The multiplication operation is defined as follows: Multiplication by 1 means no change, multiplication by 2 means shifting to the left, and multiplication by 3 means shifting to the left and then performing XOR with the initial unshifted value. After shifting, a conditional XOR with 0x1B should be performed if the shifted value is larger than 0xFF, as illustrated in Fig. 9. The Mix Columns step can also be viewed as a multiplication by a particular MDS matrix in a finite field. This process is described further in the article Rijndael mix columns.


Figure 9: Mix Columns Operations

3.6 AddRoundKey Operation

In this operation, a Round Key is applied to the state by a simple bitwise XOR. The Round Key is derived from the Cipher Key by the means of the key schedule. The Round Key length is equal to the block key length 128 bits. Fig. 10 illustrates the AddRoundKey operation, where the subkey is combined with the state. For each round, a subkey is derived from the main key using Rijndael’s key schedule, and each subkey is the same size as the state. The subkey is added by combining each byte of the state with the corresponding byte of the subkey using bitwise XOR. In the AddRoundKey step, each byte of the state is combined with a byte of the round subkey using the XOR operation.


Figure 10: AddRoundKey operation

3.7 DNA Swapping

DNA swapping starts with turning the hexadecimal message obtained from the AddRoundKey step into a binary message. This message is transformed through the variable DNA bases into a DNA helix. Then, it is ciphered through the DNA bases to present a wholly different outcome that is returned into binary text. Once again, the message is transformed into a decimal message. Tab. 5 illustrates the sequence of DNA swapping operation for key size = 3.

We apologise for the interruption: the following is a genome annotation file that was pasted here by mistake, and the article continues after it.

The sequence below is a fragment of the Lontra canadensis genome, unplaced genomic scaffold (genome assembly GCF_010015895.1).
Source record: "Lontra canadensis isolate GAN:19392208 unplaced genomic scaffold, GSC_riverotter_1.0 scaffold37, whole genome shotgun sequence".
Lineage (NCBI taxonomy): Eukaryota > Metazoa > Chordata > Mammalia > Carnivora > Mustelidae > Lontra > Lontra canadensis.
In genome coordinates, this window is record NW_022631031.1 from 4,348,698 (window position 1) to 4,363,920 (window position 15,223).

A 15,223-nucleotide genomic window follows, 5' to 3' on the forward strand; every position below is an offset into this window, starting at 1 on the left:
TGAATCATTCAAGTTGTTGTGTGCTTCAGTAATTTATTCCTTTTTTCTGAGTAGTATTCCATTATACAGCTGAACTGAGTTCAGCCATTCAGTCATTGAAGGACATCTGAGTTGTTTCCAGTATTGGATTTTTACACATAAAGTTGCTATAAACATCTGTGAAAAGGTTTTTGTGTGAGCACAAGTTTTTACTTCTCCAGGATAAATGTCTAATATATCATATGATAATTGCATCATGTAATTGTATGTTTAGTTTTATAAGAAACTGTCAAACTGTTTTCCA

Table 5: DNA Rule (2)


4  Experimental Results and Security Analysis

The experimental analysis includes different security tests and results such as keyspace analysis, statistical analysis, numerical analysis, differential analysis, and encryption quality. These tests are the most considerable tests to demonstrate the satisfactory security of the proposed algorithm. The PhysioBank dataset, a large, growing archive of well-characterized digital recordings of physiologic signals and related data for use by the biomedical research community, is used in this study.

4.1 Simulation Environment

The proposed technique was simulated using a reliable simulation tool, namely, “MATLAB version (2017b).” Tab. 6 shows the specifications of simulation. The experiments were performed using Microsoft Windows platform deployed on a machine with the following specifications:

Table 6: Simulation machine specifications


4.2 Encryption and Decryption Time Analysis

Encryption and decryption time can be used to calculate the encryption and decryption throughput of the algorithms. The performance parameters include the time taken by the algorithm for the encryption and decryption of input ECG signals. To avoid biased results, the experiment was run 10 times, and the average of the results was considered the average of the experiment. Tab. 7 shows the Encryption and decryption execution time.

Table 7: Encryption and decryption execution time with different rounds “signal length = 1000”


4.3 Security Analysis

A complete investigation was conducted on the security of the proposed encryption technique. Several security analysis methods are used to test a cipher’s resistance to different types of attacks. Keyspace analysis is used to measure the resistance to brute-force attack. Histogram, correlation analysis of the adjacent values, and correlation analysis of the original and encrypted ECG signal are used to measure the resistance to statistical attack. Numerical analysis, for instance entropy, is a measurement of randomness. Mean square error (MSE) is used to evaluate the performance of implemented focus measures to the ECG signal quality.